Afghanistan | Events | World Suicide Prevention Day 2015: Reaching Out and Saving Lives

World Suicide Prevention Day 2015: Reaching Out and Saving Lives

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KABUL 20 September 2015 - The World Suicide Prevention Day was marked this week in Kabul in an event that brought together key stakeholders to advocate for the importance of taking strategic measures for suicide prevention in Afghanistan.

Twenty-year-old Ramika, who survived a suicide attempt, shared her story with the audience and media. She was married at age 15 and was treated violently by her husband and prevented from going to school. Her husband took all the money she earned from her teaching job. “My husband told me many times to burn myself, to commit self-immolation. Finally one day I tried to burn myself in front of my husband as I wanted to die,” she said.

Ramika was hospitalized and her husband was arrested. She has been treated by doctors for nine months and has undergone five painful operations. Medica Afghanistan, a local NGO, supported her with psychological counseling and helped her access legal aid.

Gender-based violence, especially violence against women, is widespread in Afghanistan and among risk factors for suicide. Representing the Ministry of Women’s Affairs, Dr Khara emphasized the importance of combating gender-based violence and fully implementing the Elimination of Violence against Women (EVAW) law in Afghanistan.

Deputy Minister of Public Health Dr Najia Tariq called for a multisectoral approach for preventing suicide with involvement of different ministries, noting that depression, unemployment, poverty and violence are all risk factors for suicide.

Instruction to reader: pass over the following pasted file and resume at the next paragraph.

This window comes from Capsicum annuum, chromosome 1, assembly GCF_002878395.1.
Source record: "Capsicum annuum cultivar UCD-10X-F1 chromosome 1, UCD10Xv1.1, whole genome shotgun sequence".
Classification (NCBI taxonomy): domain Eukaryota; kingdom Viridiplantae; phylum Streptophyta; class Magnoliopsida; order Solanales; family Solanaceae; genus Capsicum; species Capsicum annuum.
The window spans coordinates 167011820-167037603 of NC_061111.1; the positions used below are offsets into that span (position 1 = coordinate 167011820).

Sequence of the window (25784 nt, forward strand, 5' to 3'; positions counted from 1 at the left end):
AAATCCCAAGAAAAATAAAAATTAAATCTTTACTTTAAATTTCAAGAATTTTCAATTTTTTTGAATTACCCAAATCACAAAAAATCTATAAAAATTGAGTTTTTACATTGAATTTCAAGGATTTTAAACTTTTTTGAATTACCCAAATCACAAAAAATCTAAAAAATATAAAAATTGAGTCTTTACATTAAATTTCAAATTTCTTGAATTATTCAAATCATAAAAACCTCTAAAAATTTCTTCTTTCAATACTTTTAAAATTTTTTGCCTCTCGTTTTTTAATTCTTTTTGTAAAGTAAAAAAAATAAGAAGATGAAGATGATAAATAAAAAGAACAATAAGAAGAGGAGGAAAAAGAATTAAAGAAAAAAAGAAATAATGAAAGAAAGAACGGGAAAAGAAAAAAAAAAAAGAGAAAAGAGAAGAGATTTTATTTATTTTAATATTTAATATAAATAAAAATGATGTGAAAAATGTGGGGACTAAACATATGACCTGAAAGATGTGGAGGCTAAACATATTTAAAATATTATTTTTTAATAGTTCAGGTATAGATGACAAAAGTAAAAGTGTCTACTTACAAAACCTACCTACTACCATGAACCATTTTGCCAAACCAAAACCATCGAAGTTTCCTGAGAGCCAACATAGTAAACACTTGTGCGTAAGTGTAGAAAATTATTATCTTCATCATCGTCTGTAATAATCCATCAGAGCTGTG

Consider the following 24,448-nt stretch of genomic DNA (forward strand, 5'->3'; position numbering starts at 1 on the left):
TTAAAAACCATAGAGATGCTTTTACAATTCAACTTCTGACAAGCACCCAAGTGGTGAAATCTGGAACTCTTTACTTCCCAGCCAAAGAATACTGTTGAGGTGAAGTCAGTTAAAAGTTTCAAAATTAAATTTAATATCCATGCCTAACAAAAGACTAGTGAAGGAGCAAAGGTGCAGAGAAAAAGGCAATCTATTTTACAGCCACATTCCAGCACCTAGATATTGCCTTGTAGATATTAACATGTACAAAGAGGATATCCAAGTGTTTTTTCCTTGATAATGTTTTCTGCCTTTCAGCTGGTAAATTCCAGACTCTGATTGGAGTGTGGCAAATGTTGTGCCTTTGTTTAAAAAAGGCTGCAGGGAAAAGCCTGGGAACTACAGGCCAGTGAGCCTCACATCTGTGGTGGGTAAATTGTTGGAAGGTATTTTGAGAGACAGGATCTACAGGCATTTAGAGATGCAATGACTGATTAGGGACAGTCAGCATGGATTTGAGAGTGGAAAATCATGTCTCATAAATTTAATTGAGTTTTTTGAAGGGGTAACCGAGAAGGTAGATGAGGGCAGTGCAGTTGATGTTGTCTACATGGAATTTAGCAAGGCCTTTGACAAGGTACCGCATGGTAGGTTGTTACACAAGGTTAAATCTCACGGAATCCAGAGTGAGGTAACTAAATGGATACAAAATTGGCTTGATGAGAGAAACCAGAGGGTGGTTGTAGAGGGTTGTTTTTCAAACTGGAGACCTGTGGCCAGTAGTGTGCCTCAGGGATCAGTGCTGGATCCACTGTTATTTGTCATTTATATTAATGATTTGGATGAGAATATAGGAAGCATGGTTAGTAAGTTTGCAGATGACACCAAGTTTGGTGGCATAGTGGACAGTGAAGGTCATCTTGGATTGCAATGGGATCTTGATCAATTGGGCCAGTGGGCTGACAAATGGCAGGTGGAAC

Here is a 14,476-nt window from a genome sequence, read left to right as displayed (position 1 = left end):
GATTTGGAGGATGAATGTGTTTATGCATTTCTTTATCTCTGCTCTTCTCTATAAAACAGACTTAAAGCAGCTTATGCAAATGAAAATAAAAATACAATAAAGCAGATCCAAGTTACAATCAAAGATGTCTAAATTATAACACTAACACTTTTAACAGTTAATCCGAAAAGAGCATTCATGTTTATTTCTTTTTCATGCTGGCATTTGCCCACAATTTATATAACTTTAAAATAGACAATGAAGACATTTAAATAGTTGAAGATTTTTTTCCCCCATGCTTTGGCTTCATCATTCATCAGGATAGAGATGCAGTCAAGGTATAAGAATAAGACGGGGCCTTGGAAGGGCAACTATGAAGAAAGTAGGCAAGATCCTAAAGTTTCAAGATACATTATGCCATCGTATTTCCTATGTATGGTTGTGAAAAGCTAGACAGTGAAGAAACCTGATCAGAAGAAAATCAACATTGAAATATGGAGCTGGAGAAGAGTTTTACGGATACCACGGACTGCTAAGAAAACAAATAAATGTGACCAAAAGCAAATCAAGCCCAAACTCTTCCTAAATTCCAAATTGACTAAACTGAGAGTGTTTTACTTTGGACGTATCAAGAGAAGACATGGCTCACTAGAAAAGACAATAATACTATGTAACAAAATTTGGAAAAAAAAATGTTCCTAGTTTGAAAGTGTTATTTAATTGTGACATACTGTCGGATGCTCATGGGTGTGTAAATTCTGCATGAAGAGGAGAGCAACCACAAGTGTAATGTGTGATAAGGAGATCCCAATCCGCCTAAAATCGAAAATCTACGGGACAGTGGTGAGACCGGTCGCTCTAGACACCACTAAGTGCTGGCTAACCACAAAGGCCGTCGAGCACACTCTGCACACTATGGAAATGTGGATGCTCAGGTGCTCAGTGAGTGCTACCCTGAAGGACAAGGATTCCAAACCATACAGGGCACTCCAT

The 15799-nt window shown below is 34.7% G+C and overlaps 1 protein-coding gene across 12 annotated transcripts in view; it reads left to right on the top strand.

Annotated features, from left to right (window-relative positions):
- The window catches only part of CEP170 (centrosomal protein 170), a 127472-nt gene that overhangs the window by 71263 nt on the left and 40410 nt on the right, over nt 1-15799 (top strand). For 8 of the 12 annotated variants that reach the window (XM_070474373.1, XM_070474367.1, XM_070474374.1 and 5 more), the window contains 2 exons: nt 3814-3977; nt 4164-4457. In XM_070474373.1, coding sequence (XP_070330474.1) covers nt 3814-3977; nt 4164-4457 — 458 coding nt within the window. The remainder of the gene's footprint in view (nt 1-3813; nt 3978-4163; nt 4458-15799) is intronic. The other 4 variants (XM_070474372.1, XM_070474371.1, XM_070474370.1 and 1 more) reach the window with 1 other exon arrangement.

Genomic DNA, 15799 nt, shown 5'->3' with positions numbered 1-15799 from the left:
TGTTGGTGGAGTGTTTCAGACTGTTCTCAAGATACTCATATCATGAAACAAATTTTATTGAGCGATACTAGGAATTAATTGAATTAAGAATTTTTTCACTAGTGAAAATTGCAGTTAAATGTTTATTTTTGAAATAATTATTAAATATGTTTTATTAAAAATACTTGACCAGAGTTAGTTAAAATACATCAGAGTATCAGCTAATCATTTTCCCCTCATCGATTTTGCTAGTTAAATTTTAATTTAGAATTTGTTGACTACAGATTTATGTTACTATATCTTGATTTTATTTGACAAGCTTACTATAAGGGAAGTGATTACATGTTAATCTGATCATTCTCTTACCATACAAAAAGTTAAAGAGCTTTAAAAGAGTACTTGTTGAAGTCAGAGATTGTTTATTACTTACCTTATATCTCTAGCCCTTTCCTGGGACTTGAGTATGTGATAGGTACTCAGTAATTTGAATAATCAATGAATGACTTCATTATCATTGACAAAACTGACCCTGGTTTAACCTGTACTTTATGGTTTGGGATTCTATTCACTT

“Suicide is a serious public health problem,” said Dr Richard Peeperkorn, WHO Afghanistan Country Representative. “The psychological pain that leads each of these individuals to take their lives is unimaginable. Their deaths leave families and friends devastated, and often have a major ripple effect on communities.”

Over 800,000 people die by suicide across the world each year and suicide is the second leading cause of death among 15–29-year-olds. In Afghanistan, very little is known about suicide figures; however, available research suggests that many Afghans suffer from untreated mental health problems, mostly depression, which is a major risk factor for suicide.

“Suicide is not a way of solving problems. We need to support the youth more and work together to prevent suicides and save lives,” said Deputy Minister of Youth Affairs Dr. Kamal Sadat.

Not all suicides can be prevented, but a majority can. There are a number of measures that can be taken to prevent suicide and suicide attempts. These include:

- Reducing access to the means of suicide (e.g. pesticides, firearms, certain medications);

- Reporting by media in a responsible way;

- Introducing alcohol policies to reduce the harmful use of alcohol;

- Early identification, treatment and care of people with mental and substance use disorders, chronic pain and acute emotional distress;

- Training of non-specialized health workers in the assessment and management of - suicidal behavior;

- Follow-up care for people who attempted suicide and provision of community support.

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Key health-related statistics

Population (m) 29.7
Health expenditure (% of GDP) 9.5
Adult (15+) literacy rate (%) 34.8
Life expectancy at birth F/M (2010) 63.2-63.6

Sources: Central Statistics office, Afghanistan National health Accounts, Afghanistan Living Conditions Survey, Afghanistan mortality survey. 

Framework for health information systems and core indicators for monitoring health situation and health system performance, 2018

Afghanistan country health profile

Regional Health Observatory

WHO Afghanistan Programme Overview 

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